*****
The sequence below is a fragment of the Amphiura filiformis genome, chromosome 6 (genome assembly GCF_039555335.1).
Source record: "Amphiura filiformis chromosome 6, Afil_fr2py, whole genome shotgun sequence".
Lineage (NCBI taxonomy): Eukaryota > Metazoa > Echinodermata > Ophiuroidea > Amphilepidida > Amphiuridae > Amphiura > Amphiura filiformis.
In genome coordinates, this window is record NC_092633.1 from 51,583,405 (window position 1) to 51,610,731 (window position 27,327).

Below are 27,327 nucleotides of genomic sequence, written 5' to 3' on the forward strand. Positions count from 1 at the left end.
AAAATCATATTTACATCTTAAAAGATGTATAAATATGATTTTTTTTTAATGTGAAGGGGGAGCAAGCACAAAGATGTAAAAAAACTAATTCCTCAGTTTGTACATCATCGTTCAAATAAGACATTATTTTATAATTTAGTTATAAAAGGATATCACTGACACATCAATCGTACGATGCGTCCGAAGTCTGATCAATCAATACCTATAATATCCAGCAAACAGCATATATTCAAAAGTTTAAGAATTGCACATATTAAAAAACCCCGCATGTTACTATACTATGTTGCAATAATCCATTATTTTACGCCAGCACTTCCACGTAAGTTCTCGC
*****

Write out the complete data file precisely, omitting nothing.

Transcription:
The sequence below is a fragment of the Amphiura filiformis genome, chromosome 6 (genome assembly GCF_039555335.1).
Source record: "Amphiura filiformis chromosome 6, Afil_fr2py, whole genome shotgun sequence".
Lineage (NCBI taxonomy): Eukaryota > Metazoa > Echinodermata > Ophiuroidea > Amphilepidida > Amphiuridae > Amphiura > Amphiura filiformis.
In genome coordinates, this window is record NC_092633.1 from 51,583,405 (window position 1) to 51,610,731 (window position 27,327).

Below are 27,327 nucleotides of genomic sequence, written 5' to 3' on the forward strand. Positions count from 1 at the left end.
AAAATCATATTTACATCTTAAAAGATGTATAAATATGATTTTTTTTTAATGTGAAGGGGGAGCAAGCACAAAGATGTAAAAAAACTAATTCCTCAGTTTGTACATCATCGTTCAAATAAGACATTATTTTATAATTTAGTTATAAAAGGATATCACTGACACATCAATCGTACGATGCGTCCGAAGTCTGATCAATCAATACCTATAATATCCAGCAAACAGCATATATTCAAAAGTTTAAGAATTGCACATATTAAAAAACCCCGCATGTTACTATACTATGTTGCAATAATCCATTATTTTACGCCAGCACTTCCACGTAAGTTCTCGC